07 December 2008

Pride and Passion: Italians in America

Pride And Passion: The Italians In America…Thank You!
By Kristin Battestella
A documentary about the pivotal contributions Italians have made in America over the centuries. It’s about fricking time! I stumbled upon Pride and Passion: The Italians In America on NJN and fell in love with this historical and heart warming tale about the Italian experience in America. From intimate portraits of Italian home life to historical moments in American history, Pride and Passion is a delight for Italian Americans, young and old, and even those who aren’t blessed with a penchant for cannoli.
Tony LiBianca narrates the history of Italians in America from Amerigo Vespucci to today. Interviews with famous Italians from all walks of life-including Robert Loggia, Tommy Lasorda, Yogi Berra, Joe Paterno, and Geraldine Ferraro- highlight vintage photographs, video, and letters. From stereotyping and prejudices to Italian achievements by Guglielmo Marconi and even Madonna among other famous and behind the scenes Italians, Pride and Passion: The Italians In America harkens to the Italian Renaissance as it beautifully brings to life the Italian American experience.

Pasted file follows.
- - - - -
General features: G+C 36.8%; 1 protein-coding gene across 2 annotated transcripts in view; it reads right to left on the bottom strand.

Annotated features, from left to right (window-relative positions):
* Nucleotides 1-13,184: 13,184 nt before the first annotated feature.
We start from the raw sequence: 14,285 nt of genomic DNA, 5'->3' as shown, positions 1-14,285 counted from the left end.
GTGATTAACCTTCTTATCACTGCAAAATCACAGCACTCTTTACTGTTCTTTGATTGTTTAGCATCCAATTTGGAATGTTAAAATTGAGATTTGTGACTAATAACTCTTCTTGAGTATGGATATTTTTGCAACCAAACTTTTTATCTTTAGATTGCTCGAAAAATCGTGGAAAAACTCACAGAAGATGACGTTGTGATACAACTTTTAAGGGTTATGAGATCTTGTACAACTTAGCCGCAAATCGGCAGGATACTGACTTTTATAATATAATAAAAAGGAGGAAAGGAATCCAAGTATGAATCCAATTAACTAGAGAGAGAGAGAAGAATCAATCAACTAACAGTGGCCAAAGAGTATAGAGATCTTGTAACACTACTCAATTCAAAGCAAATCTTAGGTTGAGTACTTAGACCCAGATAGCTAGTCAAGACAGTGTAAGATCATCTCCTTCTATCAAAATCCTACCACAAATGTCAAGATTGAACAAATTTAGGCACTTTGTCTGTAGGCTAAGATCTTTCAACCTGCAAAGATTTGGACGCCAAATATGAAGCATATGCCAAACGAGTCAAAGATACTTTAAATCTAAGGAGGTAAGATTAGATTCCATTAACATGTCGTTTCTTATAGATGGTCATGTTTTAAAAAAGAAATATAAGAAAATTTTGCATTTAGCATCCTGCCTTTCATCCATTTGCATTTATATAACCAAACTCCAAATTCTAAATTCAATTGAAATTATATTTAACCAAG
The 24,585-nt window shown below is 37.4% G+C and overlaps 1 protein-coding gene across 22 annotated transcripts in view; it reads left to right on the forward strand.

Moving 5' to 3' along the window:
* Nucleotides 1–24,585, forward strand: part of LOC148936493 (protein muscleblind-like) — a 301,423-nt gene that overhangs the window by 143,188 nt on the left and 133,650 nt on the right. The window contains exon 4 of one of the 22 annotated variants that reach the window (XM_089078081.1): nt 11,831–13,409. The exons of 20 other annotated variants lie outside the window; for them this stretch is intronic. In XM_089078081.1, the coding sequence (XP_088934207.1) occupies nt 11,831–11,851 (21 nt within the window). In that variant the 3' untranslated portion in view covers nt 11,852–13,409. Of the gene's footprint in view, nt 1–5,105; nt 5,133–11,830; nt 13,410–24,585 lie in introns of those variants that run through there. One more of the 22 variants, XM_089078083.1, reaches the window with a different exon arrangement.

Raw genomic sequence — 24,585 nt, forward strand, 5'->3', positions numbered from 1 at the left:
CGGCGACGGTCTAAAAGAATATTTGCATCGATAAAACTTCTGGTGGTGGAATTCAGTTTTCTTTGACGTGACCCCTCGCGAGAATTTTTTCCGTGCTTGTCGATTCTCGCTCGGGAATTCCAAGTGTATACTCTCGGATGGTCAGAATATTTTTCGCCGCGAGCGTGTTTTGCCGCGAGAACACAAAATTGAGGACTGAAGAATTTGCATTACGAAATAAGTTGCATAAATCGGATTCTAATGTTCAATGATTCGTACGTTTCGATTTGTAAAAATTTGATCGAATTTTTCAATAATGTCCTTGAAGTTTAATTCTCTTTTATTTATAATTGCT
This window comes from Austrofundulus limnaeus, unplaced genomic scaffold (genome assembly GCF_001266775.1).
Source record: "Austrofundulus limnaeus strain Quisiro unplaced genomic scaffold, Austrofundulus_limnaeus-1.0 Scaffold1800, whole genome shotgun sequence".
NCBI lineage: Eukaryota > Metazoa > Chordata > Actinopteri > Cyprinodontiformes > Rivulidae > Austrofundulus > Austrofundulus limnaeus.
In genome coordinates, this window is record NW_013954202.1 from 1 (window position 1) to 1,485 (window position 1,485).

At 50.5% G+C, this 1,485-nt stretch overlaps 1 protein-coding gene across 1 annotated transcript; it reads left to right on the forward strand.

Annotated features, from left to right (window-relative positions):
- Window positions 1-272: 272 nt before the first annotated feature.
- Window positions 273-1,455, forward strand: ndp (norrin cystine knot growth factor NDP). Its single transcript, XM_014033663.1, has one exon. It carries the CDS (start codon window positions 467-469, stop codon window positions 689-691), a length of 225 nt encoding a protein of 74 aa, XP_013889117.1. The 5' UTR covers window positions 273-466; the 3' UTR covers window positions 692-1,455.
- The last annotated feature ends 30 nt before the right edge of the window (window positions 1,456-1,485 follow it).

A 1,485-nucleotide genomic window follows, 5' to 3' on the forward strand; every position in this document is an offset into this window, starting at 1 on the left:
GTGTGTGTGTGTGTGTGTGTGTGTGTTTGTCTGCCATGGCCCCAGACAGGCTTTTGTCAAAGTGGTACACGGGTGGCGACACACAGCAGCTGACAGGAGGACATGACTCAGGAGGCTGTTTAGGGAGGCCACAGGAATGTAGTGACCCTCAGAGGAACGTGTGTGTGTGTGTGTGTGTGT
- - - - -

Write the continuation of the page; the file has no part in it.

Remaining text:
Italians in America - Our ContributionLet me get one thing out of the way. Yes this PBS special is found often on the New Jersey Network station, the same station that brings us Patrizio Buanne, Tony Bennett, and plenty of other Italian programming. It’s understandable considering New Jersey’s Italian American population. We want to see programs to which we can relate. Yes, I am an Italian from New Jersey, but no, we aren’t all mobsters and double life criminals ala The Sopranos, Goodfellas, or The Godfather. Do I deny watching these fine programs? Of course not, I highly recommend them, but NJN is in a way playing into the stereotypes that Pride and Passion is fighting against.
I must, however, indulge in Pride and Passion’s exposure of famous folks who aren’t known as peeps whose names end in vowels: Bernadette Peters, Susan Sarandon, Henry Fonda, director Garry Marshall, Pat Cooper, Bobby Darin, Regis Philbin, Bruce Springsteen- and in some cases giving their real names! It’s a shame to hear of folks who had to change their names or deny their immigrant relatives to rise among America’s celebrity. Thankfully, Pride and Passion also has lovely sentiments like Tommy Lasorda saying folks like Joe DiMaggio and Frank Sinatra made him proud to be Italian.
Folks younger than myself may not know who a lot of these quintessential Italian Americans are- Valentino, Lanza, Frank Capra-or if they do, perhaps in parody. Sinatra? You mean the guy who sings the theme on Married…With Children? Pride and Passion: The Italians in America is very bittersweet when highlighting the blending and loss of Italian tradition in America today. Actor Robert Loggia comments that his grandparents were ‘Italian Italians’, his parents were ‘Italian Americans’, he is ‘American Italian’, but his kids are simply ‘American Americans’.